An app called Kno, which just added a bunch of great new features for note-taking and organization, has over 100,000 digitalized textbooks that they say are 30 to 50 percent off retail price. Its note-taking "Journal" feature has been beefed up to be fully searchable, and you can now read any textbook you buy on Kno on its website or through your Facebook account. That's right: Your Kno digital textbooks (and the notes you take in them) are in the cloud, accessible from any device that can get online and has a browser that can support HTML5. This, I think you will agree, is more convenient than lugging a 60-pound tome from the library to your dorm room and back.
Have you ever dropped a day's worth of salary on a textbook, just to discover later in the semester that the professor had only assigned one chapter from the darned thing? Inkling, a digital textbook designer and distributor, has a creative solution: It is now offering students the ability to pay for certain eTextbooks by the chapter to cut down on costs. So, if you're going digital, check your syllabus before you rush out and pay a ton of cash for a text you only need a chapter from. Inkling might have you covered for much less.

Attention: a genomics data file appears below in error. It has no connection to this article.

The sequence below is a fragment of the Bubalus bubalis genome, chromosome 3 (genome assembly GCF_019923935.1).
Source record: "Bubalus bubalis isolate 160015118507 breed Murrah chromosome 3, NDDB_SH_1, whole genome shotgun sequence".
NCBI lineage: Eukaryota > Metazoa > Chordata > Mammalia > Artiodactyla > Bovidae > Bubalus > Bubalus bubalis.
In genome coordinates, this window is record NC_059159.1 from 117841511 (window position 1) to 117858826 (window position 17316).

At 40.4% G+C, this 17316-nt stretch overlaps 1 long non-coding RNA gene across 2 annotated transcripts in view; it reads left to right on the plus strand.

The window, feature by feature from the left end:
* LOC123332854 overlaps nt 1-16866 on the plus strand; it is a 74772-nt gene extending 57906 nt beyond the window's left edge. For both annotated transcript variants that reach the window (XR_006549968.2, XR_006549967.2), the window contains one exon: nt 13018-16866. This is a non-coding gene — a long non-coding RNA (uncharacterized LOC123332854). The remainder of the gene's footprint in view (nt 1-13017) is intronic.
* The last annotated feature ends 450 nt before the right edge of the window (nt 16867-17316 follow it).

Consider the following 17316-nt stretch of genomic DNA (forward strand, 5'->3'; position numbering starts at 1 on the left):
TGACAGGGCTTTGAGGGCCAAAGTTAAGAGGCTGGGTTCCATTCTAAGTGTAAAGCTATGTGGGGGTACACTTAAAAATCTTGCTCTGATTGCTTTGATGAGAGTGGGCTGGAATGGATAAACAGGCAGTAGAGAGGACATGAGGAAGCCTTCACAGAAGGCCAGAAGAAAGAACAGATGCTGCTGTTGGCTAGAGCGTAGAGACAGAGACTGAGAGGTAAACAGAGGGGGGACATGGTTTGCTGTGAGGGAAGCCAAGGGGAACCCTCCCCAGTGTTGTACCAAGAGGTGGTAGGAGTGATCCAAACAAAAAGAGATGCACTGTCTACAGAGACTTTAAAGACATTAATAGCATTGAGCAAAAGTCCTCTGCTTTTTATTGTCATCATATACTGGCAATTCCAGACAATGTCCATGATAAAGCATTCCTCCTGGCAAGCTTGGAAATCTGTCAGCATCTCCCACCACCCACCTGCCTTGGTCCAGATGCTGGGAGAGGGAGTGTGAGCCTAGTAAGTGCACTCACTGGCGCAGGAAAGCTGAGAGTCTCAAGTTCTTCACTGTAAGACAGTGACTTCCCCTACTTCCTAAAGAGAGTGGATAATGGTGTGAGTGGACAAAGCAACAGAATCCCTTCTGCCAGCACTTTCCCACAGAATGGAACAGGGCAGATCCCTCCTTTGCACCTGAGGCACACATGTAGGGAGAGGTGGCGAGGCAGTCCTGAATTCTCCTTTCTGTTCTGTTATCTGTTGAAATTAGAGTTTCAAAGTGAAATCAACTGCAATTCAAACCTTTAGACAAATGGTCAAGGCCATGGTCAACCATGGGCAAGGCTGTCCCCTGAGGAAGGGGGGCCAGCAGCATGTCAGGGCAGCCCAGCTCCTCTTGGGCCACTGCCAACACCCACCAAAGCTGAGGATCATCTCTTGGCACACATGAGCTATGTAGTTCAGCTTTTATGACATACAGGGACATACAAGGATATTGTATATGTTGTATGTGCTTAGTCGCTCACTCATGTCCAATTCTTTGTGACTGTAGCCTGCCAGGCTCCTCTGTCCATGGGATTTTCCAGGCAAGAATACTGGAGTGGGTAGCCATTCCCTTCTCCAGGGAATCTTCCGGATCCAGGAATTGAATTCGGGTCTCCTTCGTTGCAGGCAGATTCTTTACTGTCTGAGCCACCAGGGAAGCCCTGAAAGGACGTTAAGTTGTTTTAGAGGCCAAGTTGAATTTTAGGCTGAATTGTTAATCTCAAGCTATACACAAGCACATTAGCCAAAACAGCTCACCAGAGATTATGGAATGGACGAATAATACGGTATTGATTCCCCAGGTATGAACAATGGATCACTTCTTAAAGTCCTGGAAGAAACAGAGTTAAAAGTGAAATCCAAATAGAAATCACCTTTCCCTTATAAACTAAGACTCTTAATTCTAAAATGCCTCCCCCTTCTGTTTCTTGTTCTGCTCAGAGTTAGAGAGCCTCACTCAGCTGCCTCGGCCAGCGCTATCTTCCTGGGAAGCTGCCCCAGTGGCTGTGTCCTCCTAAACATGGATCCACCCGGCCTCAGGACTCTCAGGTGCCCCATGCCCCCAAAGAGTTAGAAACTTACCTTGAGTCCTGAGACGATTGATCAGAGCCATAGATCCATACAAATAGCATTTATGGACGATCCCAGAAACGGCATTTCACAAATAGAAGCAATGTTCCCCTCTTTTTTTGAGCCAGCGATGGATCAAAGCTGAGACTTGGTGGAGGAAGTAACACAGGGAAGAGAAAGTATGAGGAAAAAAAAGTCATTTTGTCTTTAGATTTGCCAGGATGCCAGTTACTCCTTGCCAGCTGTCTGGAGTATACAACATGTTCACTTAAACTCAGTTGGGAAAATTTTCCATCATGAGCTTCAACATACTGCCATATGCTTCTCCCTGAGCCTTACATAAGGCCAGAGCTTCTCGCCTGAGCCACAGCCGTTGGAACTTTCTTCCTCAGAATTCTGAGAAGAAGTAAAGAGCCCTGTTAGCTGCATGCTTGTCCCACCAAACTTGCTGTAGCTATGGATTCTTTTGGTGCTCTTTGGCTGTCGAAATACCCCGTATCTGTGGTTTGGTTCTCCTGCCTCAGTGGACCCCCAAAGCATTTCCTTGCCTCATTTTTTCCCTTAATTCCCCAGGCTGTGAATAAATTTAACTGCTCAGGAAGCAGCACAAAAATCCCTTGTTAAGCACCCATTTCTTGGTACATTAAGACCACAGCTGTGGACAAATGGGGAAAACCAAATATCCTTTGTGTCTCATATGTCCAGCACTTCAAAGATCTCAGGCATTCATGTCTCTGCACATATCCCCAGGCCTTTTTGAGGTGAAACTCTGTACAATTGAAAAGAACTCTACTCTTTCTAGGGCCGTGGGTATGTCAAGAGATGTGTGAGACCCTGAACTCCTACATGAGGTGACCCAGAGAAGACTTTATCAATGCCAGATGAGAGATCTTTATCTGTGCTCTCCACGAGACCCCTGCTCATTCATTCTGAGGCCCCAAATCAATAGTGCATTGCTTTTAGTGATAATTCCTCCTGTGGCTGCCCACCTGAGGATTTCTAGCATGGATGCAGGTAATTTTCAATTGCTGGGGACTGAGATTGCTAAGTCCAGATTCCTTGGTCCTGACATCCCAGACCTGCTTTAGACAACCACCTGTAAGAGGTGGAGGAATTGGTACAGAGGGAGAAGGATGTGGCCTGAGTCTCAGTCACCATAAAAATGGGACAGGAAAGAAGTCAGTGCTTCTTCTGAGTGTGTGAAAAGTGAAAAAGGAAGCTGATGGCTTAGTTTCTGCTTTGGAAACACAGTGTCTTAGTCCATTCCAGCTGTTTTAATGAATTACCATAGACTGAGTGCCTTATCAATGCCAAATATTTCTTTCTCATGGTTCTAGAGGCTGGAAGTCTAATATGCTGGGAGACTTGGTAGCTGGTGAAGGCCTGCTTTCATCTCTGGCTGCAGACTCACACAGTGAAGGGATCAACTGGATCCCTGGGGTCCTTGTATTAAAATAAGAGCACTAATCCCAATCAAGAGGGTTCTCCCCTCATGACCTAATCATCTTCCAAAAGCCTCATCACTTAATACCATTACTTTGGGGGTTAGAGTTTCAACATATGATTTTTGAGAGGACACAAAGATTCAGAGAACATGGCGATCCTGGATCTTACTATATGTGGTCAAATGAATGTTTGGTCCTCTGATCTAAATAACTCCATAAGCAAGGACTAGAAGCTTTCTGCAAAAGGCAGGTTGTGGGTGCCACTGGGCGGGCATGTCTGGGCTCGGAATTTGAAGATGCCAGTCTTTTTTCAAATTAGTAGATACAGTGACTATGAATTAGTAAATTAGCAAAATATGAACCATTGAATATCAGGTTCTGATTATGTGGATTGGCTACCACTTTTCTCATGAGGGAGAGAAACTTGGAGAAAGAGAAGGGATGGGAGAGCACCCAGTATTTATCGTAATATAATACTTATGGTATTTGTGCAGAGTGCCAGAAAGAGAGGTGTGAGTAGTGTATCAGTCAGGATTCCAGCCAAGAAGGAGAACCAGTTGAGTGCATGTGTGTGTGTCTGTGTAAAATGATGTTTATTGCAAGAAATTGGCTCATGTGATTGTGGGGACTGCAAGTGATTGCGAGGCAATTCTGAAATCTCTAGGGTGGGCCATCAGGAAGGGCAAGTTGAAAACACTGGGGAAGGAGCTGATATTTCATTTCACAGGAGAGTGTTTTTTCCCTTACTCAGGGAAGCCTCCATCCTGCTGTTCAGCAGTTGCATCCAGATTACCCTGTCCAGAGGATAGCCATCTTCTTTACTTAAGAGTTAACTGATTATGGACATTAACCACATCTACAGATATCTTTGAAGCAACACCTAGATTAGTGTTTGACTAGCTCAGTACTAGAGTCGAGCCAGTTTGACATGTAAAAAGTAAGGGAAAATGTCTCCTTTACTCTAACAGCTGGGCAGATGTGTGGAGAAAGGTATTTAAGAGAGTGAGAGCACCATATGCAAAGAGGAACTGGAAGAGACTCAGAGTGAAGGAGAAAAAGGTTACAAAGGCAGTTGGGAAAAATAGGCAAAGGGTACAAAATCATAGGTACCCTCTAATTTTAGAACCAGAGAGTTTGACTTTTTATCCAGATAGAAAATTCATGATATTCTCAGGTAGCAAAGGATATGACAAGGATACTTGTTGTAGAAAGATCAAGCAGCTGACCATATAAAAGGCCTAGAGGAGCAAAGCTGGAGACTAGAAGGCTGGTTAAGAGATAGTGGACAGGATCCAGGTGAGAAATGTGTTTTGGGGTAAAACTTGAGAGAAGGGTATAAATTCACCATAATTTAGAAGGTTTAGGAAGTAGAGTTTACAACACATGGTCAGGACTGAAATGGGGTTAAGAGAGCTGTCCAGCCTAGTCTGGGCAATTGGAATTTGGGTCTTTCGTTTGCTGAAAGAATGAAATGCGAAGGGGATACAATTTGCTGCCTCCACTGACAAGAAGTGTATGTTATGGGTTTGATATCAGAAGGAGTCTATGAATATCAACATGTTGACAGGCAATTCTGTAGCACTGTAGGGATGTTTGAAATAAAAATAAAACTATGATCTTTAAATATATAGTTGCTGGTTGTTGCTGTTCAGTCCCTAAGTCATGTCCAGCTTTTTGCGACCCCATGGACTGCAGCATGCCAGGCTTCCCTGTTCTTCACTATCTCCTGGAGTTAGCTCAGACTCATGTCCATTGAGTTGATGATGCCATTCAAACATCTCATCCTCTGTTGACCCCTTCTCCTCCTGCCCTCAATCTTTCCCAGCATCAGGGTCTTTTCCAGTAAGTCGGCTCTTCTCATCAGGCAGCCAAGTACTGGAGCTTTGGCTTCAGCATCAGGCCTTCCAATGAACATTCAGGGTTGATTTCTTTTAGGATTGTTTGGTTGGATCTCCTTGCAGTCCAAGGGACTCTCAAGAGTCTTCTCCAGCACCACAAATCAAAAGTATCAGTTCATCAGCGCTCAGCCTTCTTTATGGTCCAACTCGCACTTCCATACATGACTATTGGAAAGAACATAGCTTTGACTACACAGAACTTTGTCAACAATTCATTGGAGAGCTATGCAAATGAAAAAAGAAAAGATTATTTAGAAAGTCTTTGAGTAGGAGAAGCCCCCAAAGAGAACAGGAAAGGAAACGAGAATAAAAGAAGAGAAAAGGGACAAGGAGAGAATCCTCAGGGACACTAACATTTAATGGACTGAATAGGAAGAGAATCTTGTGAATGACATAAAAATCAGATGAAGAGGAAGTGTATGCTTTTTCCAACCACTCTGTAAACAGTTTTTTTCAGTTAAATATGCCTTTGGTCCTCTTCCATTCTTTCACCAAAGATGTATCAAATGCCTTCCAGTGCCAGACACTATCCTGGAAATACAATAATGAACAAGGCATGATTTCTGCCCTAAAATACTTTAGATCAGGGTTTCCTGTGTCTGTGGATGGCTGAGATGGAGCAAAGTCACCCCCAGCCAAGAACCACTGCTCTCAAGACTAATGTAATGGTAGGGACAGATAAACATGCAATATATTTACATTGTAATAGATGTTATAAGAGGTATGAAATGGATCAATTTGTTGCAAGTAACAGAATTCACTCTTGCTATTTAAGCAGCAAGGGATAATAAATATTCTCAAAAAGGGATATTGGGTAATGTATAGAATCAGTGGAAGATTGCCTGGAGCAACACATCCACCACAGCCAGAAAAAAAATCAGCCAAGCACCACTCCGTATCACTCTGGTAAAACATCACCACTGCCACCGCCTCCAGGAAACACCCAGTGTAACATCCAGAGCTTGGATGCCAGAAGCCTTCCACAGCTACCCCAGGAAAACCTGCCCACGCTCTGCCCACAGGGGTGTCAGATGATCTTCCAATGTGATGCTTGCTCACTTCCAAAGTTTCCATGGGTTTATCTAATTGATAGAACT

GOING DIGITAL, BIG-BOY STYLE
Kno and Inkling are disruptive startups, but three big boys of book sales are jumping into digital textbooks, too.
First, there is Amazon, which announced in July that it was making eTextbooks available for rent just in time for the 2011-12 school year. The books can be read on any device -- PC, Mac, Windows Phone, again, anything that can connect to the Internet -- for whatever length of time you rent the book for. Amazon says that certain books can be had for up to 80 percent off at the minimum rental period (30 days); notes, annotations, and highlights are also accessible after the book rental ends (which makes me wonder if I could perhaps just highlight the entire book? Probably not).